OK, time to go watch a movie.

Invincible directed by Ericson Core

invincible.JPGIMDb link

What's with the name Ericson Core?  Sounds like a Battlestations pilot name.  Look at his son's name.  Huh? 

Against my better judgement, I went to see a movie in a theater.  I was immediately annoyed by the lack of stadium seating and by the cigarette burns on the screen.  The theater was also showing the movie in digital, but that showing started at 10:50PM and I was too tired to stay awake that long.

I might want to cringe when I see Disney making a film, but I shouldn't.  I think they learned a lesson with Pirates of the Carribbean.  A movie can look good and be written well even if it's not edgy Touchstone material.  Disney did continue its long history of main characters with only one parent.  In this case, it's a true story, but stilllllll.  Do audiences feel more compassion automatically because of the lack of nuclear family?

The scenery of the film was great.  I love the dirty feel of South Philadelphia.  The streets were littered, the despair palpable.  Even better was the point-counterpoint of the brilliant look of the scenes shot in the context of professional football: sparkling white-and-bright scenes full of clean hope.  Thanks to the NFL for allowing this movie to be officially licensed, too.  Seeing fake teams in a movie is as irritating to me as 555 phone numbers.

There is grit here, and it's depressing.  The working class of America is on full display and it isn't pretty.  There are those who want a hero but there are also those who want to pull every crab back down in the bucket with them. 

Mark Wahlberg has the je ne sais crois to make this role perfect.  I would say that his greatest feat as an actor is picking the right roles.  Papale is not shown as a man of great passion, so Wahlberg's restrained acting range is perfect.  He immediately drew me into caring about his character.  His love interest, played by Elizabeth Banks, drew a mixed review from me: I wanted to like this shining star of a man's man's woman, but her performance did not always deliver.  There were great scenes, like in the Eagles stadium wearing her Giants gear, that she nailed.  She managed to be beautiful and the center of attention and admiration while being a complete pariah.  But occasionally, such as in the bar reciting her favorite player's stats, when her lines seemed disjointed from the rest of the dialogue.  It almost seemed as if the director reshot those lines and the original scene's feel was lost.  Banks looked more like she was reciting than being.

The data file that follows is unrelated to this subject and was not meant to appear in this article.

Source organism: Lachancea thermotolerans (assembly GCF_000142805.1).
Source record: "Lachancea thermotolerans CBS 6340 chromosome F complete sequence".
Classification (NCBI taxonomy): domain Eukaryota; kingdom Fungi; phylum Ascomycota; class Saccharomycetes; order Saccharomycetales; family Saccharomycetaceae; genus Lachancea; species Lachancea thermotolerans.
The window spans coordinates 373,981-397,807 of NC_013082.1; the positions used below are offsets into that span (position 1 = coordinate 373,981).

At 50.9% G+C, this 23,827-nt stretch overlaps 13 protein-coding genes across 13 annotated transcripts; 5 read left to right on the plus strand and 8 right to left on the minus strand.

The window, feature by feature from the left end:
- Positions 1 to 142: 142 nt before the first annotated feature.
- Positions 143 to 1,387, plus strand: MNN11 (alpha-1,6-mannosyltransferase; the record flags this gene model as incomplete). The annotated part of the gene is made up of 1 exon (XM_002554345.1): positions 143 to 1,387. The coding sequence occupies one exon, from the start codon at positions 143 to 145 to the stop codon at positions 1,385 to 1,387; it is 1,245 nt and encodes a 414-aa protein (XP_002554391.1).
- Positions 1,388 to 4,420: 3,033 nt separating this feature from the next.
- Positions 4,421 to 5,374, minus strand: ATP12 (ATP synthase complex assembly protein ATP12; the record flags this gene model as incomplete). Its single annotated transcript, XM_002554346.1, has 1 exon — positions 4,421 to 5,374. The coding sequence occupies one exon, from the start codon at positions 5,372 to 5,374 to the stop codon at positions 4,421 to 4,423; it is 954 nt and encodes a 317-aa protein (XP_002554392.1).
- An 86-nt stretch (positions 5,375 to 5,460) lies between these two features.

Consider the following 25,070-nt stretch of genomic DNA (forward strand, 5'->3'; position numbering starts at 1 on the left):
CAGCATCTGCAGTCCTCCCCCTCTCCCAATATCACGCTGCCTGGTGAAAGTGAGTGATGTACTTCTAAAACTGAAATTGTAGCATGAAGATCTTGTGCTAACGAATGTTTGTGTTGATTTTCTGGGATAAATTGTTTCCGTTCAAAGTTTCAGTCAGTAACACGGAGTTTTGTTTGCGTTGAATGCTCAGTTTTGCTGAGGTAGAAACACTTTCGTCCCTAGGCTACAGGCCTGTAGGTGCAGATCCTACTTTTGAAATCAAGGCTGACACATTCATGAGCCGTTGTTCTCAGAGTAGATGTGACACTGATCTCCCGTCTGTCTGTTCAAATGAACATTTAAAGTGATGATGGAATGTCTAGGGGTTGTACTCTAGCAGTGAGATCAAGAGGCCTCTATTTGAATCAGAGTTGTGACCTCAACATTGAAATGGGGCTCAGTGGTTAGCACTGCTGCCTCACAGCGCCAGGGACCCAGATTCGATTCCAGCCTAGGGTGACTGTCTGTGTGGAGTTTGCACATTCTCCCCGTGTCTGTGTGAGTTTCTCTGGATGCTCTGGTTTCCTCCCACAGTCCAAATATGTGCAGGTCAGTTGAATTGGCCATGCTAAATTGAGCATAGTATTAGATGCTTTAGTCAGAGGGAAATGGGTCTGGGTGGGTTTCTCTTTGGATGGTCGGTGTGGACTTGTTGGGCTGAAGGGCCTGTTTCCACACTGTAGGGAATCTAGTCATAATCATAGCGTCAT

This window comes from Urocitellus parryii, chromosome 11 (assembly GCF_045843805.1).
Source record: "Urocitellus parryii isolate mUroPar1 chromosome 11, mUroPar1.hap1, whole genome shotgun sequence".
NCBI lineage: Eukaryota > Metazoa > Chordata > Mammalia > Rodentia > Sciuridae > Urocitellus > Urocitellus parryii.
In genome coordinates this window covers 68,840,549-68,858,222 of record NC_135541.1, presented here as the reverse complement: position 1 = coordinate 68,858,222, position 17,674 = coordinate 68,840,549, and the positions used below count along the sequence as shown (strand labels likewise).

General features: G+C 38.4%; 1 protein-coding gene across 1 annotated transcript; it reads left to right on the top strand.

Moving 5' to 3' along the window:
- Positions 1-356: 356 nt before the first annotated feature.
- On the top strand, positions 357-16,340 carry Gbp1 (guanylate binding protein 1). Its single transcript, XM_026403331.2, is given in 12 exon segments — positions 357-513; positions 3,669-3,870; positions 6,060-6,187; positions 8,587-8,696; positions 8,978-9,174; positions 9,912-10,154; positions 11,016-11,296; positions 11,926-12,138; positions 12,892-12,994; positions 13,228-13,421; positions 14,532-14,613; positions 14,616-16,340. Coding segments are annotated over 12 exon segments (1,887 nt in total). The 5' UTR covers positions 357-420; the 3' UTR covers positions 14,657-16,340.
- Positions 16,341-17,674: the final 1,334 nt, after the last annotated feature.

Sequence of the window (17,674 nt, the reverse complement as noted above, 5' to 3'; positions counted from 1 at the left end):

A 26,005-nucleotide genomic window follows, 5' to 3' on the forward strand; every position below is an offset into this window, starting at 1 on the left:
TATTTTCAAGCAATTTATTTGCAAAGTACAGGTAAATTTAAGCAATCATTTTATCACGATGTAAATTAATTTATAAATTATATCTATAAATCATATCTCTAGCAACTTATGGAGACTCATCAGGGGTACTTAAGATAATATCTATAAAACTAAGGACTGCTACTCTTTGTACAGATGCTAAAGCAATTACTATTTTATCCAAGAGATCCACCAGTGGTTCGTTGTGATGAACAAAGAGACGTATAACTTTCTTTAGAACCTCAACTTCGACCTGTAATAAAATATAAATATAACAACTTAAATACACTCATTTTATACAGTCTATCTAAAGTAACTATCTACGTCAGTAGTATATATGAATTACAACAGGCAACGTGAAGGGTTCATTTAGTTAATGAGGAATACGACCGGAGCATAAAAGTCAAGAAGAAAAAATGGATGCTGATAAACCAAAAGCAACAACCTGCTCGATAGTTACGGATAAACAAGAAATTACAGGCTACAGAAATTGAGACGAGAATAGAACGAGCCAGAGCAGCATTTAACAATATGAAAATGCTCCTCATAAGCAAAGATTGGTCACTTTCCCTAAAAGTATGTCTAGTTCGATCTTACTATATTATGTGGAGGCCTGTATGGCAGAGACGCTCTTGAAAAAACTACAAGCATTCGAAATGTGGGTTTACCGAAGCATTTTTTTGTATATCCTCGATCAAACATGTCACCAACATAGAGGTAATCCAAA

Yeah, it's Disney, it's uplifting.  But it's a true story and sometimes what a nation needs is a hero.

[rate 3.5]

editor's note: oh, and now I'm totally stoked about football season.

Cry Wolf directed by Jeff Wadlow

cry_wolf.JPGIMDb link

You know, sometimes I have a hard time wasting my energy on reviewing films.  While this isn't a zero-star clucker, I was not impressed.

The scenery of this motion picture is beautiful.  It opens with chiron over fall foliage of a gorgeous prep school campus.  The actors are pretty and the views are beautiful.  I particularly like the color palette of the outdoors: the school uniforms coordinate with the fall colors, and the redhead siren's hair is a perfect punch of color.  But on to the plot…

This bunch of high school kids plays a game that becomes too much like reality.  The leader of the group, Dodger, is an attractive redhead with no acting skills.  I say she has no acting skills because I think she's just acting like herself.  I saw her screen test and she was dressed like a stripper.  An attractive stripper, yes, but she wasn't trying to get the part based on the merit of her read alone.